Why is population information crucial for taxonomy?

Despite acceptance in the scientific community that population information and suites of characters are crucial for circumscription of taxonomic groups, new taxa continue to be published on the basis of few herbarium specimens. Given that there is increasing evidence that hybridisation plays an integral part in evolution, it is desirable to identify groups in which it occurs.

Corolla characters assessed.
Corolla characters assessed. Nectar pouches and corolla colour: (A) ‘deep-red’ corolla, one ‘dominant’ nectar pouch—the main nectar pouch in the middle is distinctly larger, and has a different colour; (B) ‘deep-red’ corolla, ‘different’ nectar pouches—the middle nectar pouch is perceptibly larger, and the pouches next to the main one are larger then the others, and all are distinctly coloured; (C) ‘pink’ corolla, ‘different’ nectar pouches; (D) ‘cream’ corolla, ‘equal’ nectar pouches—no distinct colouring, and all are the same size. ‘pink-red’ corolla colour is not shown, as it was indistinguishable from ‘deep-red’ in photographs. (E) Typical R. irroratum corolla; (F) typical R. delavayi corolla, shown are measurements of ‘corolla length’—measured as the length from the calyx to the tip of the main petal (compare A, middle petal), and ‘corolla width’—measured at the top of the corolla tube (where the petals are just still all fused). Maculation: (G) ‘none’—absolutely no markings visible; (H, I) ‘scarce’—some light spots visible on fewer than three petals; (J) ‘few’—spots clearly visible on three petals; (K, L) ‘many’—spots clearly visible on all petals.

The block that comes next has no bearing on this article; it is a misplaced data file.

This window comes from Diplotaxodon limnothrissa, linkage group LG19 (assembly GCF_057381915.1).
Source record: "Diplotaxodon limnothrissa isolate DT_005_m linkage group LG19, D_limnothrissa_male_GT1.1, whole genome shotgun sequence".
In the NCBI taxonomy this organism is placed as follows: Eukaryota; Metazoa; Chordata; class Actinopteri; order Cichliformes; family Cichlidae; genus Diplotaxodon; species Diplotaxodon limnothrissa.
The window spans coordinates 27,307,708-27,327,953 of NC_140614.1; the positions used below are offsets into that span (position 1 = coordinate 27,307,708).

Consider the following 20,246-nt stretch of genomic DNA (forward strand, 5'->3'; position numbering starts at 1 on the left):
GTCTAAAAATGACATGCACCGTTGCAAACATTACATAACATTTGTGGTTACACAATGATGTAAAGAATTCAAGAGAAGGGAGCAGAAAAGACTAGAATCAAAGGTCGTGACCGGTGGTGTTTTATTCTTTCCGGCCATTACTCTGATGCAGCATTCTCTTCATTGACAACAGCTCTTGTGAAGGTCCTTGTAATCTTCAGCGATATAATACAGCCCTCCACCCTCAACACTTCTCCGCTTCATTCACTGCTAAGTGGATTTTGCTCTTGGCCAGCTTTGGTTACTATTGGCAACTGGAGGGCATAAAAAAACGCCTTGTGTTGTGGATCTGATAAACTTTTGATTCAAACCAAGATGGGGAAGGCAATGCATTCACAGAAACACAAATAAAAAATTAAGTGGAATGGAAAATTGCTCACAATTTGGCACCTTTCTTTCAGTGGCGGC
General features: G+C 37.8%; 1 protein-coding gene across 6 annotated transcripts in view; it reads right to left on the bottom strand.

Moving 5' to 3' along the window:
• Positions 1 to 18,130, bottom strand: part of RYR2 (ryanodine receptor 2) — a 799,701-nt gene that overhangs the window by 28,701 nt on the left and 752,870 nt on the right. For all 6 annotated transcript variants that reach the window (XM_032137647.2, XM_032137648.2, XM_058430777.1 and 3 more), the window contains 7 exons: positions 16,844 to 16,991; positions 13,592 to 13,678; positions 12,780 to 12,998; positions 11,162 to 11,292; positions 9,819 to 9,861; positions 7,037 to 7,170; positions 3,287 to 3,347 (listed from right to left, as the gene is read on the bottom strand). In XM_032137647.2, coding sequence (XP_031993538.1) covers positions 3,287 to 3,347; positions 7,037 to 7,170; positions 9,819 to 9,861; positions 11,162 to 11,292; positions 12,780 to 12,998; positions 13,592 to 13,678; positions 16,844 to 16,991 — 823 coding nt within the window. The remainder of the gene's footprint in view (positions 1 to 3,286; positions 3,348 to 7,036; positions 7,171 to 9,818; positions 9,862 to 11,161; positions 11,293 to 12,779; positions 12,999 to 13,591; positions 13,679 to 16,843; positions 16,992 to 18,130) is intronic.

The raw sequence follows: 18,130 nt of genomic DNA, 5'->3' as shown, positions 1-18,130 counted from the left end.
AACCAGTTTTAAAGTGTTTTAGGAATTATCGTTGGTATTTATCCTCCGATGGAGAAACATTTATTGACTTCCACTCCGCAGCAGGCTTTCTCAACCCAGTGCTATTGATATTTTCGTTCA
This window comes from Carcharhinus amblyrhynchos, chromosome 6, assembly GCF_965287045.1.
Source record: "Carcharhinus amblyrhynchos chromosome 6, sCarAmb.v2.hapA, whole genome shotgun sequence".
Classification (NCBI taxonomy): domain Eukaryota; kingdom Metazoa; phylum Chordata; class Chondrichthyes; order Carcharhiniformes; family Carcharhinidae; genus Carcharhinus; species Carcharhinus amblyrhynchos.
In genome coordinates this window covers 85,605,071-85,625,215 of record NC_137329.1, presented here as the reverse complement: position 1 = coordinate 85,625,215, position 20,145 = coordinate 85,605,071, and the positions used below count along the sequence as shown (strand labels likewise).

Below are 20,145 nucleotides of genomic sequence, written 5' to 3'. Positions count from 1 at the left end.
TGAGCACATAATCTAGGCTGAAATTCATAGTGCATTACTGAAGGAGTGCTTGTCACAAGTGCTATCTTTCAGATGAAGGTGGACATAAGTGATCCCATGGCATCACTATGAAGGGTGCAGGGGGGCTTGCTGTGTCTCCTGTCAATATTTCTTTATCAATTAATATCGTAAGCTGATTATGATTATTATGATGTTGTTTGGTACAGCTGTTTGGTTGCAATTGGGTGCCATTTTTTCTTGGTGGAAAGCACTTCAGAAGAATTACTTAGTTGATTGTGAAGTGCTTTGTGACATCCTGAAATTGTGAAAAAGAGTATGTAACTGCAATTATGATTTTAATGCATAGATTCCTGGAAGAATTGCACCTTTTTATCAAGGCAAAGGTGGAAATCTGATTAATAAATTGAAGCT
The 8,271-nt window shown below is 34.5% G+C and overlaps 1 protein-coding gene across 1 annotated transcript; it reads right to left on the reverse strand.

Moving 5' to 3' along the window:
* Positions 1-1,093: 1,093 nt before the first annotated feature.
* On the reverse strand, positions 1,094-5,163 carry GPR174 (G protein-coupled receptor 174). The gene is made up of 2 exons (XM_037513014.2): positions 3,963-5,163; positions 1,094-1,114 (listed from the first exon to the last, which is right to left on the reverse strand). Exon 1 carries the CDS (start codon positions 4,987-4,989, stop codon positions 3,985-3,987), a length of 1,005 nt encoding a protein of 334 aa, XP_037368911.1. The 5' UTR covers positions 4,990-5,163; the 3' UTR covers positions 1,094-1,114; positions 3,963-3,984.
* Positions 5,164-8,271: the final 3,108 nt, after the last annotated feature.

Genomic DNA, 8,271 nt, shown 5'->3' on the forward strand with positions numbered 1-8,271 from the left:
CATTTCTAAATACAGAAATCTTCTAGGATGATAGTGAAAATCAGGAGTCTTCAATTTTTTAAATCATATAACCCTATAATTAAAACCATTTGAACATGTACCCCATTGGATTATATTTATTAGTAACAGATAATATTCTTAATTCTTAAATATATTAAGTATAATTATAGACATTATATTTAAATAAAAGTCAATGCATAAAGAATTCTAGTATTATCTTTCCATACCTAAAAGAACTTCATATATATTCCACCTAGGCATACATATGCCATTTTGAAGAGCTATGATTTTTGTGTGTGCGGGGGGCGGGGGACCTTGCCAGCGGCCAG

In a recent study published in AoB PLANTS, Marczewski et al. showcase how population variation can be used to identify distinguishing characters and why closely related species that are growing in sympatry should be considered when describing new taxonomic entities.

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